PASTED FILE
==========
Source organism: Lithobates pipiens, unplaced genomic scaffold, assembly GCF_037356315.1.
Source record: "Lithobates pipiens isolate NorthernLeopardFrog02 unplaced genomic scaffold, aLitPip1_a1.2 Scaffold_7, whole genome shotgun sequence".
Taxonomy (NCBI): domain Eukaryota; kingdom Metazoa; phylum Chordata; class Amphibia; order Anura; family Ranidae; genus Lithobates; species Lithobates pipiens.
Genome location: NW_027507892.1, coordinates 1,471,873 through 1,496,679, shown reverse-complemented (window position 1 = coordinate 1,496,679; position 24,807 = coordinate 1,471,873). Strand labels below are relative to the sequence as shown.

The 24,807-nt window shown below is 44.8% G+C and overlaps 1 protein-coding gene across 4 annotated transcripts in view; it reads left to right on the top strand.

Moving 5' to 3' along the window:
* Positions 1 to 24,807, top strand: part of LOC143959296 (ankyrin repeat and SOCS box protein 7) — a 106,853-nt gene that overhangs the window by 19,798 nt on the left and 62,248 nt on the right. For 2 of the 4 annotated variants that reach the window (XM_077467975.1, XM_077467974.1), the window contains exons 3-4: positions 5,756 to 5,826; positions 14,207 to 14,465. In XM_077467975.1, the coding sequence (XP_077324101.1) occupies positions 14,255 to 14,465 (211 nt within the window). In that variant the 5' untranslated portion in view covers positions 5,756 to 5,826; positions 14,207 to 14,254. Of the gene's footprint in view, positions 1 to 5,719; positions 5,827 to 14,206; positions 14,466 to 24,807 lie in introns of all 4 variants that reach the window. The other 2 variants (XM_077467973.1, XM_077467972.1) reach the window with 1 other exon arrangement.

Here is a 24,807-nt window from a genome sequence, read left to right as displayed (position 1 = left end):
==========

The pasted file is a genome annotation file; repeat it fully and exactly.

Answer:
Source organism: Lithobates pipiens, unplaced genomic scaffold, assembly GCF_037356315.1.
Source record: "Lithobates pipiens isolate NorthernLeopardFrog02 unplaced genomic scaffold, aLitPip1_a1.2 Scaffold_7, whole genome shotgun sequence".
Taxonomy (NCBI): domain Eukaryota; kingdom Metazoa; phylum Chordata; class Amphibia; order Anura; family Ranidae; genus Lithobates; species Lithobates pipiens.
Genome location: NW_027507892.1, coordinates 1,471,873 through 1,496,679, shown reverse-complemented (window position 1 = coordinate 1,496,679; position 24,807 = coordinate 1,471,873). Strand labels below are relative to the sequence as shown.

The 24,807-nt window shown below is 44.8% G+C and overlaps 1 protein-coding gene across 4 annotated transcripts in view; it reads left to right on the top strand.

Moving 5' to 3' along the window:
* Positions 1 to 24,807, top strand: part of LOC143959296 (ankyrin repeat and SOCS box protein 7) — a 106,853-nt gene that overhangs the window by 19,798 nt on the left and 62,248 nt on the right. For 2 of the 4 annotated variants that reach the window (XM_077467975.1, XM_077467974.1), the window contains exons 3-4: positions 5,756 to 5,826; positions 14,207 to 14,465. In XM_077467975.1, the coding sequence (XP_077324101.1) occupies positions 14,255 to 14,465 (211 nt within the window). In that variant the 5' untranslated portion in view covers positions 5,756 to 5,826; positions 14,207 to 14,254. Of the gene's footprint in view, positions 1 to 5,719; positions 5,827 to 14,206; positions 14,466 to 24,807 lie in introns of all 4 variants that reach the window. The other 2 variants (XM_077467973.1, XM_077467972.1) reach the window with 1 other exon arrangement.

Here is a 24,807-nt window from a genome sequence, read left to right as displayed (position 1 = left end):